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So you’re staring toward your third decade of life — or maybe even your fourth. You’re working your ass off, taking on responsibility after responsibility in the office. You feel confident in your climb up the corporate ladder.

Except… You’re not climbing. Instead, you’re bumping your hipper-than-thou head against the “Gray Ceiling”, an entrenched strata of Baby Boomers who aren’t retiring and clearing out room on the C-level, thus leaving younger employees in career limbo.

The Gray Ceiling is purely a function of mathematics. Jon Ciampi, for example, was born in 1973, when the birthrate hit a quarter-century low. Just ahead of him and his peers is the anomaly known as the baby boom, the 77 million Americans born between 1946 and 1964.

Just behind him are the boomers’ children, known as Gen Y, who form a second bulge. And sandwiched in between is the baby bust, or Generation X. Known variously as the laziest generation and the most entrepreneurial, they are unambiguously the smallest generation since the Great Depression.

Though that worked to the benefit of Gen Xers when it came to slots in elite schools - and will once again work to their benefit when the boomers finally leave the workforce - right now it’s holding them back.

In a way, it’s a continuation of the new workplace/career dynamic, where you expect to move around instead of spending your entire working life with a single company. If you want to get ahead, sticking to the same corporate grindstone won’t do it — you practically have to go elsewhere.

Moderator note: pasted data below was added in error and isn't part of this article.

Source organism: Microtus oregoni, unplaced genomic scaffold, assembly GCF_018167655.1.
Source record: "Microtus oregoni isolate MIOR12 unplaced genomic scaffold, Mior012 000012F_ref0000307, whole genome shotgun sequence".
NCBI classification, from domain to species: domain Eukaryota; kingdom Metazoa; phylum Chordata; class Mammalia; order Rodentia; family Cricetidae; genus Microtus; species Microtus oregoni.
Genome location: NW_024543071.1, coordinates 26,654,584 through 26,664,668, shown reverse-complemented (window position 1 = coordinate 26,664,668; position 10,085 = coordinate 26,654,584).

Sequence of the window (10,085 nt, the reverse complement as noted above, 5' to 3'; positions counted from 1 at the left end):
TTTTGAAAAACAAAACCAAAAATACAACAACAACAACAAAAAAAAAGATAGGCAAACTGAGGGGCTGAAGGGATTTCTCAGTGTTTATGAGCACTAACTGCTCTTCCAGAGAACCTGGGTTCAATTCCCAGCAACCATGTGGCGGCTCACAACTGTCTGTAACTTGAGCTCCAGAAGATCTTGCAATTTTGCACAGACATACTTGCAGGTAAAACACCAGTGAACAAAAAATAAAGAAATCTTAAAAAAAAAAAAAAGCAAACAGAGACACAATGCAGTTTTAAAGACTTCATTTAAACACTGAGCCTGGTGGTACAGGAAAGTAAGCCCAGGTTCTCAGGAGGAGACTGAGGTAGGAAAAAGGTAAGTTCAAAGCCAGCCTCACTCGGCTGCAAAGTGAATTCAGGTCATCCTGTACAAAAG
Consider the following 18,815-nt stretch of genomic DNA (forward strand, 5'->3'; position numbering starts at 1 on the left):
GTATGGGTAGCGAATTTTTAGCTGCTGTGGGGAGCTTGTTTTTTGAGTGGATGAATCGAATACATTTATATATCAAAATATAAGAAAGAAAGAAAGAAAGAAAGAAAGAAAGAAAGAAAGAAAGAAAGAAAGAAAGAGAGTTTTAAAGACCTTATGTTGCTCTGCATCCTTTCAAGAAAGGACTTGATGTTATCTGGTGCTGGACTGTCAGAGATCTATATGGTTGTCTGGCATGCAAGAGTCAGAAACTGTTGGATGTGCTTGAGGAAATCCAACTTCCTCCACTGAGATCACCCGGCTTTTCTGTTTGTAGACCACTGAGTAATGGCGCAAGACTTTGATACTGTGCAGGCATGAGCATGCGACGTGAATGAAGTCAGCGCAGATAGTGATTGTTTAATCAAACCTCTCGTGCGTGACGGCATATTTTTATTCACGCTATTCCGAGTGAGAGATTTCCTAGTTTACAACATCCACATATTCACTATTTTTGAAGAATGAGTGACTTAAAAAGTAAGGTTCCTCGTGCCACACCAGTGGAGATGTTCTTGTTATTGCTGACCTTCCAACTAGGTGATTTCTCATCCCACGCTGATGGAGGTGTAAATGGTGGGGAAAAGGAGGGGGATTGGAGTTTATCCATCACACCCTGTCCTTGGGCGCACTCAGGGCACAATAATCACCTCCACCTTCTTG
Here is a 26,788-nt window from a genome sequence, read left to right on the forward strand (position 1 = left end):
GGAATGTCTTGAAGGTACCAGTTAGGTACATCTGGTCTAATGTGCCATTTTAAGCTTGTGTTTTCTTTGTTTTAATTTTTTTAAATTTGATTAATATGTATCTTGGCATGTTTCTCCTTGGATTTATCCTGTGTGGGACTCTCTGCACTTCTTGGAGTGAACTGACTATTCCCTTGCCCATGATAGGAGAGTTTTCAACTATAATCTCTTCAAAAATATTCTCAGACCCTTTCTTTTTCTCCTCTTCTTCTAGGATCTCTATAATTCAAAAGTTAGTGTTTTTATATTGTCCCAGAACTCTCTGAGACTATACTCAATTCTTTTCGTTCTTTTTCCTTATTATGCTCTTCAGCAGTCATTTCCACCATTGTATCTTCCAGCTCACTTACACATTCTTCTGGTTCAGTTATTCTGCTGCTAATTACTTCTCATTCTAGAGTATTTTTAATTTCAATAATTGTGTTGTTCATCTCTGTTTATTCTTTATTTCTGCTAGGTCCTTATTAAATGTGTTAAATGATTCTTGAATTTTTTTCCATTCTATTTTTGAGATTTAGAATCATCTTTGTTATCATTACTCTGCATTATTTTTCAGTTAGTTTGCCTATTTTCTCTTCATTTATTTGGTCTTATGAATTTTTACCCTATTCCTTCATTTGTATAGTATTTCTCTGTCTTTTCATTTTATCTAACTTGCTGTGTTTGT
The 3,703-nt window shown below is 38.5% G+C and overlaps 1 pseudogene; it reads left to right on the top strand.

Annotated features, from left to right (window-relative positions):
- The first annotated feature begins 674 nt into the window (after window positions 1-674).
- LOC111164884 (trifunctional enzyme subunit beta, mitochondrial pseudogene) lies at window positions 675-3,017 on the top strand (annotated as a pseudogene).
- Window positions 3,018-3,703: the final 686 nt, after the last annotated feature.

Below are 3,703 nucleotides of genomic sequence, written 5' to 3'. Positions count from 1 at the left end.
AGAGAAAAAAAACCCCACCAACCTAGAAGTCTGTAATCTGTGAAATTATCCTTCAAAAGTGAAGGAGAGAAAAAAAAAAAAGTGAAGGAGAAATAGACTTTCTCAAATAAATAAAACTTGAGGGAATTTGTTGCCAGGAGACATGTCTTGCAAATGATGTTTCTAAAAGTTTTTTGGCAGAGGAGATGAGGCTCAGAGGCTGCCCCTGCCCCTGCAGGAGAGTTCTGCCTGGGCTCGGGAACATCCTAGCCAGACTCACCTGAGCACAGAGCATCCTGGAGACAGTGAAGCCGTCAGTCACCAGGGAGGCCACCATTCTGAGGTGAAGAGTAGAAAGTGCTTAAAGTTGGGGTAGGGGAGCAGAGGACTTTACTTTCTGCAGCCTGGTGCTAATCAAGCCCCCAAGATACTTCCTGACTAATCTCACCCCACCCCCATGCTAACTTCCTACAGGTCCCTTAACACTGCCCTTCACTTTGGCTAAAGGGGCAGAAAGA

In response, some companies have resorted to retention efforts that come off more like diversionary tactics:

Gen Xers, whose career expectations were shaped during the ’90s boom, are not, however, a patient bunch. That’s why more and more employers are adopting “unsiloing” as their newest HR buzzword.

Following the lead of GE, UPS, Exxon Mobil, and others, more companies are rotating young talent throughout the organization: A Sibson Consulting survey shows that more than half of Fortune 500 companies say they’ve begun shuffling potential leaders around to give them broad experience.

“Broad experience”? Sounds more like an attempt to keep the youngsters from getting bored. Or to distract them from the lack of substantive career development.

I’ve indirectly come across the Gray Ceiling myself. At my last publishing gig, I was certainly aware that there was a good stock of older pros above me, and that they weren’t looking to go anywhere for many moons to come. So that served as something of a disincentive for me to stick around. On the other hand, I’m not sure even the promise of more rapid advancement would have kept me there anyway — truth was, I was bored anyway, so the prospect of shooting for an extended tenure wasn’t exactly tempting. I guess one factor fed off the other, to an extent.

The upshot: It appears the best bet for Gen Xers is to remain nimble in relation to the corporate world. Make career mobility — which no longer has a real stigma to it — the means by which to move forward and make yourself a valuable commodity. Ironically, that’s a safer bet now than the stable path of the corporate ladder.

by Costa Tsiokos, Mon 08/21/2006 06:17:50 PM
Category: Business, Society